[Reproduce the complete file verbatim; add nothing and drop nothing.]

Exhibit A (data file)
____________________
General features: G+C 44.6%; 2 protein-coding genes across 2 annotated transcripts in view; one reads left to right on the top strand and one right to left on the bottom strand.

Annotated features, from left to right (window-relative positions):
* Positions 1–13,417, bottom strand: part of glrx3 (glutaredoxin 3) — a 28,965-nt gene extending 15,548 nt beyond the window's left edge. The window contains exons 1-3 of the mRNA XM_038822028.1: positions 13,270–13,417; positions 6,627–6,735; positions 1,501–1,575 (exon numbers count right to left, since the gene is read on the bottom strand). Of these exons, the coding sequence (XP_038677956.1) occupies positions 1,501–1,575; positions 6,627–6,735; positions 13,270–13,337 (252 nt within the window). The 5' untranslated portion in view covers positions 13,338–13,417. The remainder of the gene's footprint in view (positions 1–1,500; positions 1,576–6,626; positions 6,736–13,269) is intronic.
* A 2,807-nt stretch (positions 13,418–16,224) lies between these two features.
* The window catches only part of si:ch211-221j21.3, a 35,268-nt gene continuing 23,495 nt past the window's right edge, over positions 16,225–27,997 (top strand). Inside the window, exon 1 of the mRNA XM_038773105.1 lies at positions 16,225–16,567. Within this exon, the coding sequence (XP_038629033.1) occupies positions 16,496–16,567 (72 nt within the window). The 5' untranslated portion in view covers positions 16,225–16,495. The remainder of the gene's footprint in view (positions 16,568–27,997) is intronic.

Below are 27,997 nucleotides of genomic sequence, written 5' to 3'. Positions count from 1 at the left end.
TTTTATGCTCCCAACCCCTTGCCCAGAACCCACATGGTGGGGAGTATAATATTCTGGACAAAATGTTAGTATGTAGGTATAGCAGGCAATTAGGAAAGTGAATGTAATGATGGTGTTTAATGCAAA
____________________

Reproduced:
General features: G+C 44.6%; 2 protein-coding genes across 2 annotated transcripts in view; one reads left to right on the top strand and one right to left on the bottom strand.

Annotated features, from left to right (window-relative positions):
* Positions 1–13,417, bottom strand: part of glrx3 (glutaredoxin 3) — a 28,965-nt gene extending 15,548 nt beyond the window's left edge. The window contains exons 1-3 of the mRNA XM_038822028.1: positions 13,270–13,417; positions 6,627–6,735; positions 1,501–1,575 (exon numbers count right to left, since the gene is read on the bottom strand). Of these exons, the coding sequence (XP_038677956.1) occupies positions 1,501–1,575; positions 6,627–6,735; positions 13,270–13,337 (252 nt within the window). The 5' untranslated portion in view covers positions 13,338–13,417. The remainder of the gene's footprint in view (positions 1–1,500; positions 1,576–6,626; positions 6,736–13,269) is intronic.
* A 2,807-nt stretch (positions 13,418–16,224) lies between these two features.
* The window catches only part of si:ch211-221j21.3, a 35,268-nt gene continuing 23,495 nt past the window's right edge, over positions 16,225–27,997 (top strand). Inside the window, exon 1 of the mRNA XM_038773105.1 lies at positions 16,225–16,567. Within this exon, the coding sequence (XP_038629033.1) occupies positions 16,496–16,567 (72 nt within the window). The 5' untranslated portion in view covers positions 16,225–16,495. The remainder of the gene's footprint in view (positions 16,568–27,997) is intronic.

Below are 27,997 nucleotides of genomic sequence, written 5' to 3'. Positions count from 1 at the left end.
TTTTATGCTCCCAACCCCTTGCCCAGAACCCACATGGTGGGGAGTATAATATTCTGGACAAAATGTTAGTATGTAGGTATAGCAGGCAATTAGGAAAGTGAATGTAATGATGGTGTTTAATGCAAA